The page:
Catalin Alexandru Duru, a Montreal-based inventor, has made a career out of walking on air — well, sort of.
Duru holds the world record for longest hoverboard flight — which he shattered in May 2015. His flight lasted more than 90 seconds, in which he traveled a whopping 905 feet at a height of up to 16 feet above water on a propeller-based machine.
Here’s a look at his record-winning flight from this spring:
Despite that lofty accomplishment in the near past, Duru is already gearing up to soar above and beyond with a brand new prototype in the works. His company Omni Hoverboards is now developing a new version of his record-breaking invention.
Duru invited the CBC into his lab and to a family gathering by a lake to see the innovations he and the company are making on this new, semi-secret project.
Duru showed cameras the latest version of his prototype, made with parts sourced from around the world. He revealed that the controls for the hoverboard are nothing like the gyroscopic sensor-controlled Segue — it’s actually a lot more humble than that. The acceleration on Duru’s preliminary machine is executed with a set of pliers (yes, regular old pliers) that are hooked up via wires to the hoverboard’s sensors. Additionally, the hoverboard runs on eight electric motors powered by plenty of lithium polymer batteries.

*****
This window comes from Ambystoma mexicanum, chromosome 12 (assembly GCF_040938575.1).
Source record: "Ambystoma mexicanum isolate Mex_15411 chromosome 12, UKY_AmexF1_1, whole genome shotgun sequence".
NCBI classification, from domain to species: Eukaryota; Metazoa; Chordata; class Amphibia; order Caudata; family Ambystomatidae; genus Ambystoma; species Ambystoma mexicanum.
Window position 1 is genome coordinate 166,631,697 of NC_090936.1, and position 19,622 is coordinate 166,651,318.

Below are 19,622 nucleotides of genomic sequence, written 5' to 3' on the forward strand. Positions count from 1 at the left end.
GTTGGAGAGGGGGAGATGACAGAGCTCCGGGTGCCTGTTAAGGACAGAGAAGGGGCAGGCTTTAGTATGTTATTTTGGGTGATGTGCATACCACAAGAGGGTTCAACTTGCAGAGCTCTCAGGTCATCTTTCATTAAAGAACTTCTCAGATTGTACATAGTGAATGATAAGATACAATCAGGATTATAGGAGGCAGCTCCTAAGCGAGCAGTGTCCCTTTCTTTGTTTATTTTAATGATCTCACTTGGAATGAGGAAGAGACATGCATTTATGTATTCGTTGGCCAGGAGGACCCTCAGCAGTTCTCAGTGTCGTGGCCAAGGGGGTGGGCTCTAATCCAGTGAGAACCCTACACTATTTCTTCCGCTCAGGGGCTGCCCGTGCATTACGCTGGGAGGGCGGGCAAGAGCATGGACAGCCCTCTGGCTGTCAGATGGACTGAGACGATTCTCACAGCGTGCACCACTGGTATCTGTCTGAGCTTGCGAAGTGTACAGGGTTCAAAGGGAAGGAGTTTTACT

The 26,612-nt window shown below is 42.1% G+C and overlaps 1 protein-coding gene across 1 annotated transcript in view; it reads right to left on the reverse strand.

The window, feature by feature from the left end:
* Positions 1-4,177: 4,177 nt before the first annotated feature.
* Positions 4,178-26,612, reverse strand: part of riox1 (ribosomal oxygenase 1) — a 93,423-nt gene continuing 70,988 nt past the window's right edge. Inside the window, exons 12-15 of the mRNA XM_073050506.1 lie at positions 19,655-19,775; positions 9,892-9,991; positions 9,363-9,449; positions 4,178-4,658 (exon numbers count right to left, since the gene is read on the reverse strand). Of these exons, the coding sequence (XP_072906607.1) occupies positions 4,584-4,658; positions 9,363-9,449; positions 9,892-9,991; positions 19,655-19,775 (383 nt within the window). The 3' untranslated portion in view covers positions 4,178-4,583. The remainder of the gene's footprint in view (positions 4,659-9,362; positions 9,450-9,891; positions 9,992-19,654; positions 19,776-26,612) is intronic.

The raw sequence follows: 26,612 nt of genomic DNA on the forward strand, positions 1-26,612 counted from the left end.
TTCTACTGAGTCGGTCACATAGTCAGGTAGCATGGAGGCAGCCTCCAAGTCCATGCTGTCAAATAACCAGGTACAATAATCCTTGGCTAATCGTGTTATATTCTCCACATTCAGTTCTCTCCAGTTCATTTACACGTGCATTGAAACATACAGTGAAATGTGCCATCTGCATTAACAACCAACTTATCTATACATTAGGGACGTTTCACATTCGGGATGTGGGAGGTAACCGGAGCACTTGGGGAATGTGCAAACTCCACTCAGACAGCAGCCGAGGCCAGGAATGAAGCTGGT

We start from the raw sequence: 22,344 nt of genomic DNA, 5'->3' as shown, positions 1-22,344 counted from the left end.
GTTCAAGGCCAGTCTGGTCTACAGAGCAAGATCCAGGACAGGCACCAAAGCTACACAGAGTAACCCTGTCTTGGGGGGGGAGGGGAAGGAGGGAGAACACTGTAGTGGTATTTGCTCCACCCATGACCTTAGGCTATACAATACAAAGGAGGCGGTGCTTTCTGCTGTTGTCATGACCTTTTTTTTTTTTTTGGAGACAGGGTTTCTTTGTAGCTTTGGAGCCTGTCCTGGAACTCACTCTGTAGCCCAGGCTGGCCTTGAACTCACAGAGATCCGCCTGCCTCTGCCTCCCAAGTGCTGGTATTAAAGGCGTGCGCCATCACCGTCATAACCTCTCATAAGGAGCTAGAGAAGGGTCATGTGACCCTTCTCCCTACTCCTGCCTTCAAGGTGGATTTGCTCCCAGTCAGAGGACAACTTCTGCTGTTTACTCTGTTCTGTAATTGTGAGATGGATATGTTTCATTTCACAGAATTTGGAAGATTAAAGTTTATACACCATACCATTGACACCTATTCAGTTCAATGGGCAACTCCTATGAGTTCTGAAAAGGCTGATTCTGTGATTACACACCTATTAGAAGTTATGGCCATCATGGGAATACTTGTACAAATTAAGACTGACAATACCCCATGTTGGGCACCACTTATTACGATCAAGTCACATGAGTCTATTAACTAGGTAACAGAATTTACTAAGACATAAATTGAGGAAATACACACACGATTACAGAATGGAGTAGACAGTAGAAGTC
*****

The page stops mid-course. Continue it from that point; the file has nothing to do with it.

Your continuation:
The first test run of the new prototype brought Duru crashing into the water after only a few triumphant seconds, but he was ready to bring it back out onto the water after a few tweaks. On his second run, Duru showed that this new, exploratory version of his famous hoverboard is well on its way to making great leaps in how these flying machines will evolve. Somebody call up Marty McFly.